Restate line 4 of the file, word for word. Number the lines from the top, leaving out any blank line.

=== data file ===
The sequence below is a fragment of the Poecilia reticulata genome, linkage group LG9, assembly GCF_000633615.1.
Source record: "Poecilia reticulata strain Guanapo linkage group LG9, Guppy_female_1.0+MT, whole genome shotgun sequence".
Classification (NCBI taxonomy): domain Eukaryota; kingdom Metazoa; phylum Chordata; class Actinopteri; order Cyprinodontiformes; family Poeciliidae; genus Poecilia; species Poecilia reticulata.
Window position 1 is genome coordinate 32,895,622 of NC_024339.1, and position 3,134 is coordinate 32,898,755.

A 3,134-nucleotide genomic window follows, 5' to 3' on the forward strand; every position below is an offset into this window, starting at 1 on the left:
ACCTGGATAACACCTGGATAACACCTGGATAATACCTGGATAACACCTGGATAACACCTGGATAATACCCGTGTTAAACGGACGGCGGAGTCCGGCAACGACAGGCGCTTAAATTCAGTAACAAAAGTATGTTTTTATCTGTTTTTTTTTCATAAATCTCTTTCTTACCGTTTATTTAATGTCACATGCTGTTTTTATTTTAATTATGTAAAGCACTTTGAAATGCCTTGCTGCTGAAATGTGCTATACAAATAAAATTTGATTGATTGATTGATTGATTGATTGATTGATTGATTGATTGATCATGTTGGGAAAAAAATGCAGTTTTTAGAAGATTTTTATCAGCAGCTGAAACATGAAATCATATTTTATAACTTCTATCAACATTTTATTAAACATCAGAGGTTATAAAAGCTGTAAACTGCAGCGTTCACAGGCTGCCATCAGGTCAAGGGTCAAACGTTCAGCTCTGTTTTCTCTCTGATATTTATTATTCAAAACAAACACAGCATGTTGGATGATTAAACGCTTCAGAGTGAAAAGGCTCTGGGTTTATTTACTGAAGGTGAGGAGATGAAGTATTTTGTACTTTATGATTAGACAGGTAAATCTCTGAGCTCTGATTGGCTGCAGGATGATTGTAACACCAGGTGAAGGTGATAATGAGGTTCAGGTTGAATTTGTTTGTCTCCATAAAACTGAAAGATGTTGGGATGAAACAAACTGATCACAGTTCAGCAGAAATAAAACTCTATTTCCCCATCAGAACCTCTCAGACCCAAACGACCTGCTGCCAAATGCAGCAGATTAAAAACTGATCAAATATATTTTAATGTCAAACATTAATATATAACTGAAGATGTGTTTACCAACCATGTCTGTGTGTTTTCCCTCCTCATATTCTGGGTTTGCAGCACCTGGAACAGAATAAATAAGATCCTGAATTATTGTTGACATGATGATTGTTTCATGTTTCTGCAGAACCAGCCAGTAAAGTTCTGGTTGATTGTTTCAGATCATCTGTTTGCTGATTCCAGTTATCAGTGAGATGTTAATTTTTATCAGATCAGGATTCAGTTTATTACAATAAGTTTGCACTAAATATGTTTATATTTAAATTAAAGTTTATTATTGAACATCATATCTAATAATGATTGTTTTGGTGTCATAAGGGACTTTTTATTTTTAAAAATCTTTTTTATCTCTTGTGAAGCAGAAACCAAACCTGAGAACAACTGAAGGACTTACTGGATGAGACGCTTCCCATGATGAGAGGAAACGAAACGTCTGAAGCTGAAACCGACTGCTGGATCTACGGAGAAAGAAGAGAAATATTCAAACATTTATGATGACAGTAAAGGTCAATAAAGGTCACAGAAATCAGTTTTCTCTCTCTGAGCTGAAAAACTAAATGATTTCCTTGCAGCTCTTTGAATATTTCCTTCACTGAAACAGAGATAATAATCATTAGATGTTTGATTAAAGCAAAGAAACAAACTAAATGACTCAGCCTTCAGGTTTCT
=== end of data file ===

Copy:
Window position 1 is genome coordinate 32,895,622 of NC_024339.1, and position 3,134 is coordinate 32,898,755.